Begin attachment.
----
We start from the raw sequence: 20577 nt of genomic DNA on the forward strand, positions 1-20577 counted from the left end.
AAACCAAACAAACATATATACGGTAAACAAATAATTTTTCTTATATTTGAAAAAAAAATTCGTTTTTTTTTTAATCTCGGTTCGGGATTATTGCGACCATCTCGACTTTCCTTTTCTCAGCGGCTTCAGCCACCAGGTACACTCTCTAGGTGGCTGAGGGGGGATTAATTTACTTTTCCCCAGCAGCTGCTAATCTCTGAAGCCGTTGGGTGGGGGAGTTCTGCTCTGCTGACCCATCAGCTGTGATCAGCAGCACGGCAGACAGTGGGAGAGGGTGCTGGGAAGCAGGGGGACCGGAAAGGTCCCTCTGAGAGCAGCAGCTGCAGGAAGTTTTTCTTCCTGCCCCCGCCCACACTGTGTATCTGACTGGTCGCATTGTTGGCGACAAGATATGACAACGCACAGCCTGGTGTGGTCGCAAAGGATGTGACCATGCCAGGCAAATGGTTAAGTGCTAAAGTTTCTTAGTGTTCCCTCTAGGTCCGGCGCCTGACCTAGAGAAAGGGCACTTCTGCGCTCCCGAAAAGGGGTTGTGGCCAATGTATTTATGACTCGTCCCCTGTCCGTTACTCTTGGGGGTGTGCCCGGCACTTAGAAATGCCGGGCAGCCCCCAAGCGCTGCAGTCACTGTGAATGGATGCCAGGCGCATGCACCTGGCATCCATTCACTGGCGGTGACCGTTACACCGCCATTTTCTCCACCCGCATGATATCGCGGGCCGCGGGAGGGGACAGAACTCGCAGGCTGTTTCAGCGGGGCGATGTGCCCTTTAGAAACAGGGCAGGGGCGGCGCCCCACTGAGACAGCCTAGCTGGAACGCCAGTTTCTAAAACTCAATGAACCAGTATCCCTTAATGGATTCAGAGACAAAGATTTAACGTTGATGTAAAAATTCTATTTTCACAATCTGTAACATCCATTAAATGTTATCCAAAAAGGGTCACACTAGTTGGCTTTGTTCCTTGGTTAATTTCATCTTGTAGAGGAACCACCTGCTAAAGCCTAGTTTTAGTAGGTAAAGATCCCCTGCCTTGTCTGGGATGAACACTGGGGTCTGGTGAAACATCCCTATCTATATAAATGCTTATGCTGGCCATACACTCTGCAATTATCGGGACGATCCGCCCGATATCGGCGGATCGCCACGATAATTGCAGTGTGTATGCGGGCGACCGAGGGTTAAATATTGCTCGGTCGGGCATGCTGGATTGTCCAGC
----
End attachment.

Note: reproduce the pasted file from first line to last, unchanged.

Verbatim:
We start from the raw sequence: 20577 nt of genomic DNA on the forward strand, positions 1-20577 counted from the left end.
AAACCAAACAAACATATATACGGTAAACAAATAATTTTTCTTATATTTGAAAAAAAAATTCGTTTTTTTTTTAATCTCGGTTCGGGATTATTGCGACCATCTCGACTTTCCTTTTCTCAGCGGCTTCAGCCACCAGGTACACTCTCTAGGTGGCTGAGGGGGGATTAATTTACTTTTCCCCAGCAGCTGCTAATCTCTGAAGCCGTTGGGTGGGGGAGTTCTGCTCTGCTGACCCATCAGCTGTGATCAGCAGCACGGCAGACAGTGGGAGAGGGTGCTGGGAAGCAGGGGGACCGGAAAGGTCCCTCTGAGAGCAGCAGCTGCAGGAAGTTTTTCTTCCTGCCCCCGCCCACACTGTGTATCTGACTGGTCGCATTGTTGGCGACAAGATATGACAACGCACAGCCTGGTGTGGTCGCAAAGGATGTGACCATGCCAGGCAAATGGTTAAGTGCTAAAGTTTCTTAGTGTTCCCTCTAGGTCCGGCGCCTGACCTAGAGAAAGGGCACTTCTGCGCTCCCGAAAAGGGGTTGTGGCCAATGTATTTATGACTCGTCCCCTGTCCGTTACTCTTGGGGGTGTGCCCGGCACTTAGAAATGCCGGGCAGCCCCCAAGCGCTGCAGTCACTGTGAATGGATGCCAGGCGCATGCACCTGGCATCCATTCACTGGCGGTGACCGTTACACCGCCATTTTCTCCACCCGCATGATATCGCGGGCCGCGGGAGGGGACAGAACTCGCAGGCTGTTTCAGCGGGGCGATGTGCCCTTTAGAAACAGGGCAGGGGCGGCGCCCCACTGAGACAGCCTAGCTGGAACGCCAGTTTCTAAAACTCAATGAACCAGTATCCCTTAATGGATTCAGAGACAAAGATTTAACGTTGATGTAAAAATTCTATTTTCACAATCTGTAACATCCATTAAATGTTATCCAAAAAGGGTCACACTAGTTGGCTTTGTTCCTTGGTTAATTTCATCTTGTAGAGGAACCACCTGCTAAAGCCTAGTTTTAGTAGGTAAAGATCCCCTGCCTTGTCTGGGATGAACACTGGGGTCTGGTGAAACATCCCTATCTATATAAATGCTTATGCTGGCCATACACTCTGCAATTATCGGGACGATCCGCCCGATATCGGCGGATCGCCACGATAATTGCAGTGTGTATGCGGGCGACCGAGGGTTAAATATTGCTCGGTCGGGCATGCTGGATTGTCCAGC